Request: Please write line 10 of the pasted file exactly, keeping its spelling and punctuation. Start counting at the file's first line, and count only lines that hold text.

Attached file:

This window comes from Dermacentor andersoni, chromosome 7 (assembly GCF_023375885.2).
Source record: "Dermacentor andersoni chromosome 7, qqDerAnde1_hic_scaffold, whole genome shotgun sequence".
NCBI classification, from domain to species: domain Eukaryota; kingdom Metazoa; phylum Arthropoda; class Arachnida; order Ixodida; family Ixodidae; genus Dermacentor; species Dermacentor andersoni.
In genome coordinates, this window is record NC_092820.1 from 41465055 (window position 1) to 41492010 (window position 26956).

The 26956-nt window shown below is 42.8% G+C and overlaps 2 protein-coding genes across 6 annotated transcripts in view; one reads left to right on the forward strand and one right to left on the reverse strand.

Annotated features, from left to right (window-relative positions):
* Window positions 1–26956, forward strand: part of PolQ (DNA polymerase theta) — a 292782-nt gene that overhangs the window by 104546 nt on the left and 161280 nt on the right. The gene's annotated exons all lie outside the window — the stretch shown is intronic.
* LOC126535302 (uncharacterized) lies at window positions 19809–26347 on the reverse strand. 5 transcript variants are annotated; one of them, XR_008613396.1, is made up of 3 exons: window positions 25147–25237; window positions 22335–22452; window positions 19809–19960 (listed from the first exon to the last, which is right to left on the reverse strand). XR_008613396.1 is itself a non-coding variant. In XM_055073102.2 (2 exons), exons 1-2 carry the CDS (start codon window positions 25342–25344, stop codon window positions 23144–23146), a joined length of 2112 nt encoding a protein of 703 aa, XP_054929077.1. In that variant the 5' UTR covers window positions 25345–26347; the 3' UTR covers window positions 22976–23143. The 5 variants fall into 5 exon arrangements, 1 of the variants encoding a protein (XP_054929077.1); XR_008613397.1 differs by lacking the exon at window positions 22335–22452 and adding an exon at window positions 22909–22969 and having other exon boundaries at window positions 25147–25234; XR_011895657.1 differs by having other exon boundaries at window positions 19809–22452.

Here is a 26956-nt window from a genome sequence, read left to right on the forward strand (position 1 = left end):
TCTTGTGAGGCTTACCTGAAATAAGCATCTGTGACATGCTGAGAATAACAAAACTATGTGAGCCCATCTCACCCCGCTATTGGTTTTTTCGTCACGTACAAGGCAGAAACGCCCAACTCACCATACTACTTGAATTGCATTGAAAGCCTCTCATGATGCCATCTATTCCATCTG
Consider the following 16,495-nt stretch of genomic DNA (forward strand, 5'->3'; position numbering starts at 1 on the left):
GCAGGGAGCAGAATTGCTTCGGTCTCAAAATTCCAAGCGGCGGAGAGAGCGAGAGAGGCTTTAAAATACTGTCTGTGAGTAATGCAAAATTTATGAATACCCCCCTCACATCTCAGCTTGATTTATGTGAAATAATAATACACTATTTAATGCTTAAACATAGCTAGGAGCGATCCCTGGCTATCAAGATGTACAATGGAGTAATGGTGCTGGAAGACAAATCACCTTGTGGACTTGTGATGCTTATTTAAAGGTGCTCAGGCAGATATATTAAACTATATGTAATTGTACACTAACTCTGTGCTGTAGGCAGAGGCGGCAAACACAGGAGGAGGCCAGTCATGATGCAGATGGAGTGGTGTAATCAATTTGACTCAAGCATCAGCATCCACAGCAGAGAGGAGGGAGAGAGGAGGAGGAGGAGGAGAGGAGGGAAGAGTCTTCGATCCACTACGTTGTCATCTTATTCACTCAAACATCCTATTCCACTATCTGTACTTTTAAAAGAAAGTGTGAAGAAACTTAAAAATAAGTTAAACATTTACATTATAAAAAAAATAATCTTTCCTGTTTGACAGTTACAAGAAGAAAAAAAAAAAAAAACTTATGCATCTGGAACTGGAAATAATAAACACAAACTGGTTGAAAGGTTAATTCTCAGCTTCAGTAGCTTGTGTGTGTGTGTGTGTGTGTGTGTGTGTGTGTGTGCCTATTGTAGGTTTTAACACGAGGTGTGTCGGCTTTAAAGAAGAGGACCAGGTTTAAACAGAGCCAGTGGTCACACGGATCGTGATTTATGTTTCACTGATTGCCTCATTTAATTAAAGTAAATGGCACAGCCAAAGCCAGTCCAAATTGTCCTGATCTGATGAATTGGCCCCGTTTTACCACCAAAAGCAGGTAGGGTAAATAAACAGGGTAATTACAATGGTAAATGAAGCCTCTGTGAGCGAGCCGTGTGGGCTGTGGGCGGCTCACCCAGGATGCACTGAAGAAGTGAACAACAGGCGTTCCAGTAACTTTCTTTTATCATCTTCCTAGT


TCTTGTGAGGCTTACCTGAAATAAGCATCTGTGACATGCTGAGAATAACAAAACTATGTGAGCCCATCTCACCCCGCTATTGGTTTTTTCGTCACGTACAAGGCAGAAACGCCCAACTCACCATACTACTTGAATTGCATTGAAAGCCTCTCATGATGCCATCTATTCCATCTG